Pyka: I said yes to the trip because Cuba is on the verge of changing dramatically—and I didn’t want to miss capturing it.
So, along with fellow painter Frances Pampeyan of Arcadia, Pyka was on her way to Havana.
As Plein Air Magazine Publisher Eric Rhoads reports, “just as we returned from our trip, the United States announced a visit from the Secretary of Transportation to orchestrate air travel in Cuba from the U. S. A. Our timing could not have been more perfect.”
Over the course of one week, seventy artists with friends and spouses bringing the number to 100, divided into three groups each day, then split off to sight see and paint. According to Rhoads, word spread quickly and sometimes dozens of people watched the artists paint and they “were often met with applause upon completion.”
Pyka: The Cubans are kind and accepting of Americanos, but were very curious of what we were doing—100 painters going through the street with easels and canvases. One of them so badly wanted to touch the paint to canvas. I let him and watched the joy in him as he got to do this. He rewarded me with a coco frio—a coconut drink he probably couldn’t afford and a sweet hand written note that I will save.
The Havana malecón, a walkway along the waterfront, extends over 4 miles from the Bay of Havana in Old Havana to the northwestern district of Vedado.¹
Below is Pyka’s Drama of the Malecon, “where Cubans go to relax,” she says. “A kind of family couch to play music at night.”
Frances Pampeyan: I was particularly interested in seeing Havana, Cuba, because my mother and her parents and 8 siblings emigrated from Turkey, through Marseilles, to Havana Cuba, then to New Orleans and finally Pasadena, way back in 1923.
I kept imagining what they might be seeing and thinking as they saw Havana, having escaped the Turkish massacres.
As I painted the port of Cuba, where their ship came in from Marseilles, I knew I was seeing what they had seen, with probably few changes from 1923.
My other experience was that I got to visit a hospital in Havana, as a patient! I’m an RN in Arcadia, so I was interested to see how they do things there. Their equipment and supplies are like what you’d find in the 60’s. But their technique and care were excellent and they were very kind.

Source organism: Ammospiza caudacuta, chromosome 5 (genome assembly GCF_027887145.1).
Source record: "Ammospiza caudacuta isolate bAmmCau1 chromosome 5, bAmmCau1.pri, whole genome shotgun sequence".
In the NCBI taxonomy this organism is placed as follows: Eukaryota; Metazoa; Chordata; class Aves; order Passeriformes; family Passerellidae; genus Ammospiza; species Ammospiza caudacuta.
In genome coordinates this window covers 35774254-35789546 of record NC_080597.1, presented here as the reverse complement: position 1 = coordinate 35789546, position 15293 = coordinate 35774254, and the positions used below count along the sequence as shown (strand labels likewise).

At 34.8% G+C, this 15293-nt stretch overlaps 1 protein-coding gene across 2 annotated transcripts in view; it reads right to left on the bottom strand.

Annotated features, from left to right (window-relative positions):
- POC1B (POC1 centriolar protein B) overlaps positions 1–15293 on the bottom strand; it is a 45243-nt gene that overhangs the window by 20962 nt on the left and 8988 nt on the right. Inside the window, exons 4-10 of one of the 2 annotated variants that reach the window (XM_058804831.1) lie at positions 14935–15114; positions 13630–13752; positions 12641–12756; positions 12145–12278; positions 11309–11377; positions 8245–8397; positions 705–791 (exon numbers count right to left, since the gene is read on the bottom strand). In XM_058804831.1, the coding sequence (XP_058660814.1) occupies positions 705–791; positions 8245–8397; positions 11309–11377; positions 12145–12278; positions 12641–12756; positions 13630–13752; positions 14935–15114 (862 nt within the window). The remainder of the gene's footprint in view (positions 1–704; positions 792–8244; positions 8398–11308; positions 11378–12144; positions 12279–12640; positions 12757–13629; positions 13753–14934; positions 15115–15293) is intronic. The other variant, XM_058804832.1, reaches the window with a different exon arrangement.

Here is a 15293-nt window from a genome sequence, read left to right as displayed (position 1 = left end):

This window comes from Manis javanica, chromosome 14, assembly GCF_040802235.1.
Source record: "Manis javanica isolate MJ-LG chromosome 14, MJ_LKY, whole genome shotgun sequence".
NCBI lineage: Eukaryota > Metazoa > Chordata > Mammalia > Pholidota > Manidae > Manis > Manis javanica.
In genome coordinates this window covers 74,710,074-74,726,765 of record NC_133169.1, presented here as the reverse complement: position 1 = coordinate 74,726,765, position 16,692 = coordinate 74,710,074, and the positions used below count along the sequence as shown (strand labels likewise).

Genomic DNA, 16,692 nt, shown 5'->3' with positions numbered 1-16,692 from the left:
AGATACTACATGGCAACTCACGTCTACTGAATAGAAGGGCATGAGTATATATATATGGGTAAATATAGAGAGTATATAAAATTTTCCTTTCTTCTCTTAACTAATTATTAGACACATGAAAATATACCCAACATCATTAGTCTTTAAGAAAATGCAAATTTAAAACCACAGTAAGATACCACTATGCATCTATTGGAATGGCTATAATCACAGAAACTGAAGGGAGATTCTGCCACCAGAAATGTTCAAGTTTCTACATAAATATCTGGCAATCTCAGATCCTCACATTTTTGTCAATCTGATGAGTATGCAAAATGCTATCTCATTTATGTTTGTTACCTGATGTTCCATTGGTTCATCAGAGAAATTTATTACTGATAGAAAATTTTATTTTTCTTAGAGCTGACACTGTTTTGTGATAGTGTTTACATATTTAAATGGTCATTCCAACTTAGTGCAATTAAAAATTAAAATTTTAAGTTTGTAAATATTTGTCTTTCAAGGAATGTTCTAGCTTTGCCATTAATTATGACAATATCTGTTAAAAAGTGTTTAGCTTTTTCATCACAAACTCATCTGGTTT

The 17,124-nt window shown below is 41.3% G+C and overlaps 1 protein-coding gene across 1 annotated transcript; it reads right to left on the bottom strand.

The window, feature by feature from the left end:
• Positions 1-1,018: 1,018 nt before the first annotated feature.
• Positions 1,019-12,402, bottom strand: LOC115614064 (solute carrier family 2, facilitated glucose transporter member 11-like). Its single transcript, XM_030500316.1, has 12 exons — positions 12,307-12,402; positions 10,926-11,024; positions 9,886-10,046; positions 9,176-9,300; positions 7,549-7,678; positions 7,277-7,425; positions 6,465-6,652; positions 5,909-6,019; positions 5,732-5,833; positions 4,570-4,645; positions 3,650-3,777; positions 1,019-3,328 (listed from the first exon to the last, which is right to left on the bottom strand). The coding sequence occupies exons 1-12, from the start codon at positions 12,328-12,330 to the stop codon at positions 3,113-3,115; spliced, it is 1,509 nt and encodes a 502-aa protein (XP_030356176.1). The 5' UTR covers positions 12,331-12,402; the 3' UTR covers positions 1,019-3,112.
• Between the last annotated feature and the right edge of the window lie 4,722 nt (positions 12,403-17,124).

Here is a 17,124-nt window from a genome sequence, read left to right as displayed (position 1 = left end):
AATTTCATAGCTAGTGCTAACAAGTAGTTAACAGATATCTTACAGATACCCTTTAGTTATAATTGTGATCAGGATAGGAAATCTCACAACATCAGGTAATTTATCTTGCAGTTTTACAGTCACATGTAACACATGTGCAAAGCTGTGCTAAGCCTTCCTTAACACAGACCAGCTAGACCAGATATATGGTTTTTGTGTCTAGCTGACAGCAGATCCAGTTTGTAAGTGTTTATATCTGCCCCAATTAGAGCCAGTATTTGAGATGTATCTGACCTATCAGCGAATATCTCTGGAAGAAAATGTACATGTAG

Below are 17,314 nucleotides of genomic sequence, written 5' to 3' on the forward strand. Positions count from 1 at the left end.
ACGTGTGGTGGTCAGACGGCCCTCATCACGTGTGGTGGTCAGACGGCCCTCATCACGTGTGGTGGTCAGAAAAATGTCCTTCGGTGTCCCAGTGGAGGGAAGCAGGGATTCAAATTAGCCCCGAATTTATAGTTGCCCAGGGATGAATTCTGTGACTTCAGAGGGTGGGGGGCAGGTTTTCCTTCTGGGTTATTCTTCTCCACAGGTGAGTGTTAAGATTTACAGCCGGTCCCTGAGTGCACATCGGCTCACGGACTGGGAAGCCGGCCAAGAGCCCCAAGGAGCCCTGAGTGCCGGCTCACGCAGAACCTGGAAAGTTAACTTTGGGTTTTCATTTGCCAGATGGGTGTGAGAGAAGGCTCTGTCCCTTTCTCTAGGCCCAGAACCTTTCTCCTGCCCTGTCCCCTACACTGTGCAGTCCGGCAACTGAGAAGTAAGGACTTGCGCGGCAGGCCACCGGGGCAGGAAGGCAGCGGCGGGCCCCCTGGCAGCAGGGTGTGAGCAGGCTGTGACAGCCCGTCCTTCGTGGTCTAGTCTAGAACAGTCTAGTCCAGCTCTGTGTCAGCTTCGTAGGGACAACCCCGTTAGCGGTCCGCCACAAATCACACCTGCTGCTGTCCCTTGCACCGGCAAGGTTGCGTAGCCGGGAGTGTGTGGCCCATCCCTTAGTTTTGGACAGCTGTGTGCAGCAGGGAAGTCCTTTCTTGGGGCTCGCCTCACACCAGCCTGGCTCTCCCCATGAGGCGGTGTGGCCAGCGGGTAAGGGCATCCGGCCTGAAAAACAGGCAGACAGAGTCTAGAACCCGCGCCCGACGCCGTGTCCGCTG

Before embarking on this trip, Pyka says, the artists were aware that art materials are hard to find in Cuba. Prior to the trip, Plein Air Magazine and attending painters raised $5,000, with which they purchased art supplies, creating “care packages” of paints, panels, and brushes, and other materials. These were gifted to local artists, as well as to the local school of painting.
Pyka: My overall impression was that most of these people live below poverty level and yet they have smiles on their faces and a joy of life despite these humble surroundings.
Most of the week-long trip was spent in Central and Old Havana, but time was put aside to head into the countryside, to an old sugar plantation and fishing villages, including Hemingway’s home in San Francisco de Paula.
Pyka glows when she speaks of this once-in-a-lifetime experience. As she showed us her photographs, her eagerness to get back to painting is palpable.
If she could only describe Cuba in one sentence…
Pyka: Mojitos and music, patina, nostalgia, dilapidation, and a potpourri of the senses.
About Lynda Pyka:
Pyka came to art a bit later in life, particularly after a “life-changing cancer diagnosis” resulted in “an explosion of work in a plethora of media.” In March 2015, Pyka put together this collection of her work and exhibited at Louis Jane Design Studio. The show was titled “Past the Expiration Date.” Since this first exhibit, Pyka has painted in Tuscany, France, Ireland, and Scotland.
All photos courtesy of Lynda Pyka.
¹ Source: Destination360.com/caribbean/cuba/el-malecon.